Déjà vu Germantown?
While history inevitably repeats itself, insanity is repeating the same mistake and expecting different results. If you’ve grown up or been in Germantown during the mid-90s, you’d remember that we’ve been here before with the Germantown Special Services District. In a 2012 article, WHYY reported that although the program started out well-funded and strong in 1995, by 2011, funding had “zeroed out,” management was inefficient and “… the program was discontinued.”
So why does Councilwoman Bass indicate that this path would lead to a different destination?
Any notion that the GSSD can turn things around as long as she controls Board appointments is irresponsible, careless and contradicted by the evidence. According to sources in the city’s Department of Commerce, the collection rate for assessments has declined from 85-90 percent in the first two years of operation to a current 55-60 percent. So now the GSSD has again crashed under serious financial and managerial blunders, wasting public and private dollars and delaying commercial growth for our community.
A Business Improvement District (BID) coupled with a well-funded business association would put both property owners and the community in the driver’s seat. But Councilwoman Bass believes a BID cuts out the voices of the community.
I believe that perspective is far from reality, and with every member of the GSSD hand-picked by the Councilwoman, the only voice in jeopardy is her own.
But why would any property or business owner neglect the perspectives of the community who are also their customers? There are business corridors in the 8th Council District that have BIDs and they have kept their business strips afloat amidst poor elements that have hindered growth. All in all, the GSSD hasn’t worked, but the BID/Business Association model has.
If Councilwoman Bass is really trying to take a step in the right direction, she must use the working examples in other parts of the district. Repeating history on this one is just irrational.
Democratic Candidate for City Council
Thanks for the article
Many thanks for the timely article written (and posted online) “Prescription for ‘Boomers’: How to Manage Change Well” by Barbara Sherf.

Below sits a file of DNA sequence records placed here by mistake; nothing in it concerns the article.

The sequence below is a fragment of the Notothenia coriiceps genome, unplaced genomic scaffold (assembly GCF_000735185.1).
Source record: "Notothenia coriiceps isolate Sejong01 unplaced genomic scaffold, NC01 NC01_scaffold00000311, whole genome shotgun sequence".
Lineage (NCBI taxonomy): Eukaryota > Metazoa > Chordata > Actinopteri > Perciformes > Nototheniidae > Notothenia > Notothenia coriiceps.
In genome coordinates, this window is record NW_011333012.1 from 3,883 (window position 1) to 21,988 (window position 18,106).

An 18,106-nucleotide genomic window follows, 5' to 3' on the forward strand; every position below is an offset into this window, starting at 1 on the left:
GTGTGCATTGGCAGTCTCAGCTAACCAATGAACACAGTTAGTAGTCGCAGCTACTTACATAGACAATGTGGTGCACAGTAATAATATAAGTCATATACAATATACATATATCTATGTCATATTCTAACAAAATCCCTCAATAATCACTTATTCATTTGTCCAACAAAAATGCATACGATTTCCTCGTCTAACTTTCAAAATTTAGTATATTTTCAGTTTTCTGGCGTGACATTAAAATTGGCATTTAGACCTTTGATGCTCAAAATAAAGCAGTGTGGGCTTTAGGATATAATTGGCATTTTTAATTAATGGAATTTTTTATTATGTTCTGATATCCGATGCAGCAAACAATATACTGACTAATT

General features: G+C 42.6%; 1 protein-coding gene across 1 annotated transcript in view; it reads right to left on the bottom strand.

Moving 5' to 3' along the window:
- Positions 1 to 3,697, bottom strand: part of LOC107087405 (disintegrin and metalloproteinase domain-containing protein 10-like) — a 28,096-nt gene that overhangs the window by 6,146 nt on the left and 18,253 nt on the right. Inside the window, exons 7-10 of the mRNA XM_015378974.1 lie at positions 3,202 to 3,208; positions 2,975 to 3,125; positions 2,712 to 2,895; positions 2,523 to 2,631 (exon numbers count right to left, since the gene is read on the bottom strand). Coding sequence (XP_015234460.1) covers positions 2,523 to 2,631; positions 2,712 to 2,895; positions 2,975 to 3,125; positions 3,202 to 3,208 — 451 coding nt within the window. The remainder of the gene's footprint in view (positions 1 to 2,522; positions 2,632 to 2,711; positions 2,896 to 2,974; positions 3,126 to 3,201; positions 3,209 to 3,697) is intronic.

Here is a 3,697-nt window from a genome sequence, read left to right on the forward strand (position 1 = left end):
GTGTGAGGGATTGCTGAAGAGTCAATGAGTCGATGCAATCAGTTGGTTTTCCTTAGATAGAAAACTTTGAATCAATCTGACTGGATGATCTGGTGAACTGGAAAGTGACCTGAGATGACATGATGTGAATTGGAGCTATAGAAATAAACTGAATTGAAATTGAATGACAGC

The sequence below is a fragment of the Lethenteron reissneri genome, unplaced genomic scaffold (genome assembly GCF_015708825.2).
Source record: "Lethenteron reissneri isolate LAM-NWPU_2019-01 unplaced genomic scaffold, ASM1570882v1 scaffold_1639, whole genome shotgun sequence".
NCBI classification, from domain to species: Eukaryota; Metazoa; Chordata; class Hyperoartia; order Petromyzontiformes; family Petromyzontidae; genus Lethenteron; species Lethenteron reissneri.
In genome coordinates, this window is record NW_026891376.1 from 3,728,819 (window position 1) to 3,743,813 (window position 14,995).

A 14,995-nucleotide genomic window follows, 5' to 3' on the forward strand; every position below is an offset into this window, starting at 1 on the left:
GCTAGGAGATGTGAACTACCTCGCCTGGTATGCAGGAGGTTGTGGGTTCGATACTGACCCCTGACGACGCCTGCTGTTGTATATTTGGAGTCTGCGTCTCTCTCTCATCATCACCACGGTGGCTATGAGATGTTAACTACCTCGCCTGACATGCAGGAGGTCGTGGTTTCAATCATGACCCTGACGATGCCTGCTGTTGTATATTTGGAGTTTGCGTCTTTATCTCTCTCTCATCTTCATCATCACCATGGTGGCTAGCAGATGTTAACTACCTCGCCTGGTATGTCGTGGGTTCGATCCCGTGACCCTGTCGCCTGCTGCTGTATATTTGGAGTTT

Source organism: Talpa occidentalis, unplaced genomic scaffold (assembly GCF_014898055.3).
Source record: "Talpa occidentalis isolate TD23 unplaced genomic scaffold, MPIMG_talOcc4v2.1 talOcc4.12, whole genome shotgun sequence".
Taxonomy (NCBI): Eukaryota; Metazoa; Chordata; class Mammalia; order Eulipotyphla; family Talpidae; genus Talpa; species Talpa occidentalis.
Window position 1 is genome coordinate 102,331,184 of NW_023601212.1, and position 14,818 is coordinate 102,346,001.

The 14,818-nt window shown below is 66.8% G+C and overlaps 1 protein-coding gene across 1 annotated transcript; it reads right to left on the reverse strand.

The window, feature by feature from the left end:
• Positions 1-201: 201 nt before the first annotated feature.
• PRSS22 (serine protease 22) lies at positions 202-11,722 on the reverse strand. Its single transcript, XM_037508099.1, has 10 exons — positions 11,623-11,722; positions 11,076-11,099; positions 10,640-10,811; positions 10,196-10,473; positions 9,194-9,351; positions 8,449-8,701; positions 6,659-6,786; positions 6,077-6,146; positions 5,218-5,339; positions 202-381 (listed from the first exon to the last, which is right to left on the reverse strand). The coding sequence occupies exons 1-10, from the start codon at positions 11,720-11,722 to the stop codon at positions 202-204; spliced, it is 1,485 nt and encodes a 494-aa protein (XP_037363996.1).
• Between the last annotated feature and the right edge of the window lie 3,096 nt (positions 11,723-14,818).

Over 50 people registered for “Kickstart Your Midlife Reboot” and while many were local to the area, with the help of your online presence we had participants from a variety of states including New York, Minnesota and even California.
The free workshop was designed to provide a host of strategies for managing midlife change, including career transitions, retirement adjustments, new caregiving roles, adapting to the loss of a spouse, the desire for more social connections and even finding ways to give back.
A key advantage of the Facebook Live format is accessibility – not only presented live at noon, but also available via a recording for those who work, had other noon-time commitments or live in different time zones.
Among the most inspiring outcomes were the bonds that developed within the group despite the miles between members. It underscores the universality of these issues and that we can develop a sense of community no matter what the geography.
Even though technology can be intimidating for some, the benefits of closeness, understanding and mutual support-ironic as that may seem-are priceless when learning to manage midlife change and develop resilience.
If any of your readers are having trouble accessing facebook.com/coachingresilience or if anyone in your circulation area would like me to speak to their group in person, please contact me at firstname.lastname@example.org or visit my website at coachingresilience.com
Again, many thanks and keep up the good work there in what appears to be a thriving independent and resilient community newspaper.
Jan M. Zacharjasz
MS, CPC, ELI –MP
Founder, Coaching for Resilience